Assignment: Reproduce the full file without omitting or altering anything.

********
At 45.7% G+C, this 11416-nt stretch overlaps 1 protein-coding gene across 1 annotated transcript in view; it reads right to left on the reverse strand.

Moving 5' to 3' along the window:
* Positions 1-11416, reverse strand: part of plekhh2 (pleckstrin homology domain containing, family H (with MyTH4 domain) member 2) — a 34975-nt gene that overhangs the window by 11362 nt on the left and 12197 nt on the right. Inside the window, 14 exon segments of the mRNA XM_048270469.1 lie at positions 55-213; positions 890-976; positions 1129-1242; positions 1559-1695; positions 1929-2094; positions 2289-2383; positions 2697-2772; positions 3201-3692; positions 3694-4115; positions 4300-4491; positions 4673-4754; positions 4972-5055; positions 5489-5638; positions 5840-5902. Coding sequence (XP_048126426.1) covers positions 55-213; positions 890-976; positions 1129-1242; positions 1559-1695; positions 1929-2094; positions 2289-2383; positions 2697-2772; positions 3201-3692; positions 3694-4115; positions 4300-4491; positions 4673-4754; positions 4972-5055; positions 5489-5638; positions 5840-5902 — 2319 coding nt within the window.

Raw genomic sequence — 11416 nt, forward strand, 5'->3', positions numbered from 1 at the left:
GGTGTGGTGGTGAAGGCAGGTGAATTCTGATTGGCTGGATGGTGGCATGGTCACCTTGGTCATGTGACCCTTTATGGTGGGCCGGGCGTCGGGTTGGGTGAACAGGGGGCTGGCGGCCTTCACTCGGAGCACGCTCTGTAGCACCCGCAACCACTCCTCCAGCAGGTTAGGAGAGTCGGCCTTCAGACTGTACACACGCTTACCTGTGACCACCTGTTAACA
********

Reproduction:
At 45.7% G+C, this 11416-nt stretch overlaps 1 protein-coding gene across 1 annotated transcript in view; it reads right to left on the reverse strand.

Moving 5' to 3' along the window:
* Positions 1-11416, reverse strand: part of plekhh2 (pleckstrin homology domain containing, family H (with MyTH4 domain) member 2) — a 34975-nt gene that overhangs the window by 11362 nt on the left and 12197 nt on the right. Inside the window, 14 exon segments of the mRNA XM_048270469.1 lie at positions 55-213; positions 890-976; positions 1129-1242; positions 1559-1695; positions 1929-2094; positions 2289-2383; positions 2697-2772; positions 3201-3692; positions 3694-4115; positions 4300-4491; positions 4673-4754; positions 4972-5055; positions 5489-5638; positions 5840-5902. Coding sequence (XP_048126426.1) covers positions 55-213; positions 890-976; positions 1129-1242; positions 1559-1695; positions 1929-2094; positions 2289-2383; positions 2697-2772; positions 3201-3692; positions 3694-4115; positions 4300-4491; positions 4673-4754; positions 4972-5055; positions 5489-5638; positions 5840-5902 — 2319 coding nt within the window.

Raw genomic sequence — 11416 nt, forward strand, 5'->3', positions numbered from 1 at the left:
GGTGTGGTGGTGAAGGCAGGTGAATTCTGATTGGCTGGATGGTGGCATGGTCACCTTGGTCATGTGACCCTTTATGGTGGGCCGGGCGTCGGGTTGGGTGAACAGGGGGCTGGCGGCCTTCACTCGGAGCACGCTCTGTAGCACCCGCAACCACTCCTCCAGCAGGTTAGGAGAGTCGGCCTTCAGACTGTACACACGCTTACCTGTGACCACCTGTTAACA